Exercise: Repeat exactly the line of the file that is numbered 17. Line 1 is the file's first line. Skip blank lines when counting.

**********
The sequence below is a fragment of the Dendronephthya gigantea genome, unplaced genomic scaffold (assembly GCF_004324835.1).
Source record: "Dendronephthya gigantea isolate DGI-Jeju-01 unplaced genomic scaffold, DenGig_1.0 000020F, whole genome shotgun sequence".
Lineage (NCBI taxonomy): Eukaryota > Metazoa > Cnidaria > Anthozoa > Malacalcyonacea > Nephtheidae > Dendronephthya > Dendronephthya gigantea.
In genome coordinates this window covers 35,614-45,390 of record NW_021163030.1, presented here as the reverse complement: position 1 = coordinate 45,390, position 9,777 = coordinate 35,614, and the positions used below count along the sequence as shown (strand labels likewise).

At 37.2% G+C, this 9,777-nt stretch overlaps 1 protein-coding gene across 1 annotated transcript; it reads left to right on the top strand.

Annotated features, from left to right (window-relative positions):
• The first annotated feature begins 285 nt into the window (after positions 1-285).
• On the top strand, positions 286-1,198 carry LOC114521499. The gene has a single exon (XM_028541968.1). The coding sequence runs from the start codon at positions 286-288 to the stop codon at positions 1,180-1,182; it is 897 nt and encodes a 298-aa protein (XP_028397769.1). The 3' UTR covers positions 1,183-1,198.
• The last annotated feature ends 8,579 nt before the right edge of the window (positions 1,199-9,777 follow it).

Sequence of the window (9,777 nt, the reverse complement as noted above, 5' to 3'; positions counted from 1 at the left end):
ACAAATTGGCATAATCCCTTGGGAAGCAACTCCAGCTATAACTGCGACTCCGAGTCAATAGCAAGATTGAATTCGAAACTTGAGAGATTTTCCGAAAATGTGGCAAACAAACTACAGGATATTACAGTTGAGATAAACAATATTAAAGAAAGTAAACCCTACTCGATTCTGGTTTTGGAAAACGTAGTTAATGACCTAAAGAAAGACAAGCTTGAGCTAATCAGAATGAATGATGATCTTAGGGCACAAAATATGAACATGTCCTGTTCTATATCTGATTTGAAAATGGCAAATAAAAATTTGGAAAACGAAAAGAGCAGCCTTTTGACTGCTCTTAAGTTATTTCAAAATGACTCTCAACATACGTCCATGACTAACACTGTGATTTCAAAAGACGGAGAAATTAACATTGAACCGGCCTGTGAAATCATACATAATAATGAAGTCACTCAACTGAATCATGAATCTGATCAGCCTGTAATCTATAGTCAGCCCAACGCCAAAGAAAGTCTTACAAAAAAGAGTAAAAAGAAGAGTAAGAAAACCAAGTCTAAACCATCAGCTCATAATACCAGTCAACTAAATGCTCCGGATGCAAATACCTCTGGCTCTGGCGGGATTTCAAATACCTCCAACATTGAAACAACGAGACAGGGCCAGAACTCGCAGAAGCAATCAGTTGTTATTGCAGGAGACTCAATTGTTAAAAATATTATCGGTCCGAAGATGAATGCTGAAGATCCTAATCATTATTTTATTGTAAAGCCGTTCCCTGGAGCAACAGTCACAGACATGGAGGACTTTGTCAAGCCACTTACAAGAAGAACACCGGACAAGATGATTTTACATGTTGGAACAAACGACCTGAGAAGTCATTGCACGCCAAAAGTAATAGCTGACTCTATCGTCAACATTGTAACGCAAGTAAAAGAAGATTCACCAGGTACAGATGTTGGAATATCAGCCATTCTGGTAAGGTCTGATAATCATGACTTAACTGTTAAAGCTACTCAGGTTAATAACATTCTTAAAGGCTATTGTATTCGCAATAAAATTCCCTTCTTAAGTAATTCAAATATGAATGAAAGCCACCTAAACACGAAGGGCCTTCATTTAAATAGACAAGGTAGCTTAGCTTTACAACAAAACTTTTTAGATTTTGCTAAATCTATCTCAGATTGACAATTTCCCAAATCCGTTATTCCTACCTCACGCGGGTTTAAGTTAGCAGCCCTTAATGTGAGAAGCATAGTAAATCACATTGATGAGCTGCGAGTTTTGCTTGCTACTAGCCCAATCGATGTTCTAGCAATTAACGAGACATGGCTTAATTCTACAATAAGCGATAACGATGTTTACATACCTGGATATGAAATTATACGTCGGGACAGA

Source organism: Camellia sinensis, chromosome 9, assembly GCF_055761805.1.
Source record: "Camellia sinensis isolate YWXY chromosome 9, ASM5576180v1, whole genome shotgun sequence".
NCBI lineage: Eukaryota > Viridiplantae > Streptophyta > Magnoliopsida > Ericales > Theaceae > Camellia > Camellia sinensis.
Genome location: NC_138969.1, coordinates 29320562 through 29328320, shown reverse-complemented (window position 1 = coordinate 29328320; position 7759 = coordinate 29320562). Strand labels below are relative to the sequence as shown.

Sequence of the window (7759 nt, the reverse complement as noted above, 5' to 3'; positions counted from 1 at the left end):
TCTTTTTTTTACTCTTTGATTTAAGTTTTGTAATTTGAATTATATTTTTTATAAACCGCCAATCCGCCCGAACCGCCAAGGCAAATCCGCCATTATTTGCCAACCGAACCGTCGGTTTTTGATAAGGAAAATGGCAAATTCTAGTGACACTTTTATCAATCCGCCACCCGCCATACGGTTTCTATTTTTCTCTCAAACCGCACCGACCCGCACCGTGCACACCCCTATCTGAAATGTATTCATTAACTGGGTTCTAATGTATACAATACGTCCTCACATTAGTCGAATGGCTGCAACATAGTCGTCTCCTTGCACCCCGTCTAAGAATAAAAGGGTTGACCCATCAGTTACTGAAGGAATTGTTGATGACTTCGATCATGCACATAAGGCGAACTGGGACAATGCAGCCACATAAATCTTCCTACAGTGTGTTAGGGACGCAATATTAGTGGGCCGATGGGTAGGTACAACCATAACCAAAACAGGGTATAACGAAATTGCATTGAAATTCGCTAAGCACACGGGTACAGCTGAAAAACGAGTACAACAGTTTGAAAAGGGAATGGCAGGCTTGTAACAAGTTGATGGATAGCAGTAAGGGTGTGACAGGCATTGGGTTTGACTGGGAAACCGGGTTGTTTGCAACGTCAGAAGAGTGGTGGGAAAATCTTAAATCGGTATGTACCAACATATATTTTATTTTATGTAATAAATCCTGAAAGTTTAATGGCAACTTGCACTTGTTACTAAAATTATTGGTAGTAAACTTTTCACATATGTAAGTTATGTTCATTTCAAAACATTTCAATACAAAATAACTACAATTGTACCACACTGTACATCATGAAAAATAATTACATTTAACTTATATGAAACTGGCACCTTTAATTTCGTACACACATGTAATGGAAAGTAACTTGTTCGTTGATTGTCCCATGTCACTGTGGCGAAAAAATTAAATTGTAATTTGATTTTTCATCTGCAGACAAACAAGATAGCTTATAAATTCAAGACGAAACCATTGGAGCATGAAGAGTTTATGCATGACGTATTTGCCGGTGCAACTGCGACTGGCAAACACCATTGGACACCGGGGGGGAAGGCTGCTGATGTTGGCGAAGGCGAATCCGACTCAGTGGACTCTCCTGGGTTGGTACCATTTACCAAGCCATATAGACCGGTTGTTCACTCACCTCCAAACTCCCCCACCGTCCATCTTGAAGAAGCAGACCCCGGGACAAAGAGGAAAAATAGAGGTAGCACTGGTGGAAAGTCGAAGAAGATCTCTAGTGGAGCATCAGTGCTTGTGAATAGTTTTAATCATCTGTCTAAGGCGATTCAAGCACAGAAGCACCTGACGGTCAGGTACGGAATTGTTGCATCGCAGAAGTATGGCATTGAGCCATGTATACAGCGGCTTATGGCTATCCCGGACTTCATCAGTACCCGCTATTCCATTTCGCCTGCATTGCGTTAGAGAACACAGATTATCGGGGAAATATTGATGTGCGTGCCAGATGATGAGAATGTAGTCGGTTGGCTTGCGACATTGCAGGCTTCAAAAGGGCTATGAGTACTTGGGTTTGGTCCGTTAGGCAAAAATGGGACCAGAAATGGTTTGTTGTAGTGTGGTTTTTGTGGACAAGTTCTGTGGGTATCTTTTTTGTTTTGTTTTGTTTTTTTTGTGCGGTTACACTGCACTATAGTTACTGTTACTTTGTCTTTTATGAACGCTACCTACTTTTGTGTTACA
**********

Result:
TCTTTTTTTTACTCTTTGATTTAAGTTTTGTAATTTGAATTATATTTTTTATAAACCGCCAATCCGCCCGAACCGCCAAGGCAAATCCGCCATTATTTGCCAACCGAACCGTCGGTTTTTGATAAGGAAAATGGCAAATTCTAGTGACACTTTTATCAATCCGCCACCCGCCATACGGTTTCTATTTTTCTCTCAAACCGCACCGACCCGCACCGTGCACACCCCTATCTGAAATGTATTCATTAACTGGGTTCTAATGTATACAATACGTCCTCACATTAGTCGAATGGCTGCAACATAGTCGTCTCCTTGCACCCCGTCTAAGAATAAAAGGGTTGACCCATCAGTTACTGAAGGAATTGTTGATGACTTCGATCATGCACATAAGGCGAACTGGGACAATGCAGCCACATAAATCTTCCTACAGTGTGTTAGGGACGCAATATTAGTGGGCCGATGGGTAGGTACAACCATAACCAAAACAGGGTATAACGAAATTGCATTGAAATTCGCTAAGCACACGGGTACAGCTGAAAAACGAGTACAACAGTTTGAAAAGGGAATGGCAGGCTTGTAACAAGTTGATGGATAGCAGTAAGGGTGTGACAGGCATTGGGTTTGACTGGGAAACCGGGTTGTTTGCAACGTCAGAAGAGTGGTGGGAAAATCTTAAATCGGTATGTACCAACATATATTTTATTTTATGTAATAAATCCTGAAAGTTTAATGGCAACTTGCACTTGTTACTAAAATTATTGGTAGTAAACTTTTCACATATGTAAGTTATGTTCATTTCAAAACATTTCAATACAAAATAACTACAATTGTACCACACTGTACATCATGAAAAATAATTACATTTAACTTATATGAAACTGGCACCTTTAATTTCGTACACACATGTAATGGAAAGTAACTTGTTCGTTGATTGTCCCATGTCACTGTGGCGAAAAAATTAAATTGTAATTTGATTTTTCATCTGCAGACAAACAAGATAGCTTATAAATTCAAGACGAAACCATTGGAGCATGAAGAGTTTATGCATGACGTATTTGCCGGTGCAACTGCGACTGGCAAACACCATTGGACACCGGGGGGGAAGGCTGCTGATGTTGGCGAAGGCGAATCCGACTCAGTGGACTCTCCTGGGTTGGTACCATTTACCAAGCCATATAGACCGGTTGTTCACTCACCTCCAAACTCCCCCACCGTCCATCTTGAAGAAGCAGACCCCGGGACAAAGAGGAAAAATAGAGGTAGCACTGGTGGAAAGTCGAAGAAGATCTCTAGTGGAGCATCAGTGCTTGTGAATAGTTTTAATCATCTGTCTAAGGCGATTCAAGCACAGAAGCACCTGACGGTCAGGTACGGAATTGTTGCATCGCAGAAGTATGGCATTGAGCCATGTATACAGCGGCTTATGGCTATCCCGGACTTCATCAGTACCCGCTATTCCATTTCGCCTGCATTGCGTTAGAGAACACAGATTATCGGGGAAATATTGATGTGCGTGCCAGATGATGAGAATGTAGTCGGTTGGCTTGCGACATTGCAGGCTTCAAAAGGGCTATGAGTACTTGGGTTTGGTCCGTTAGGCAAAAATGGGACCAGAAATGGTTTGTTGTAGTGTGGTTTTTGTGGACAAGTTCTGTGGGTATCTTTTTTGTTTTGTTTTGTTTTTTTTGTGCGGTTACACTGCACTATAGTTACTGTTACTTTGTCTTTTATGAACGCTACCTACTTTTGTGTTACA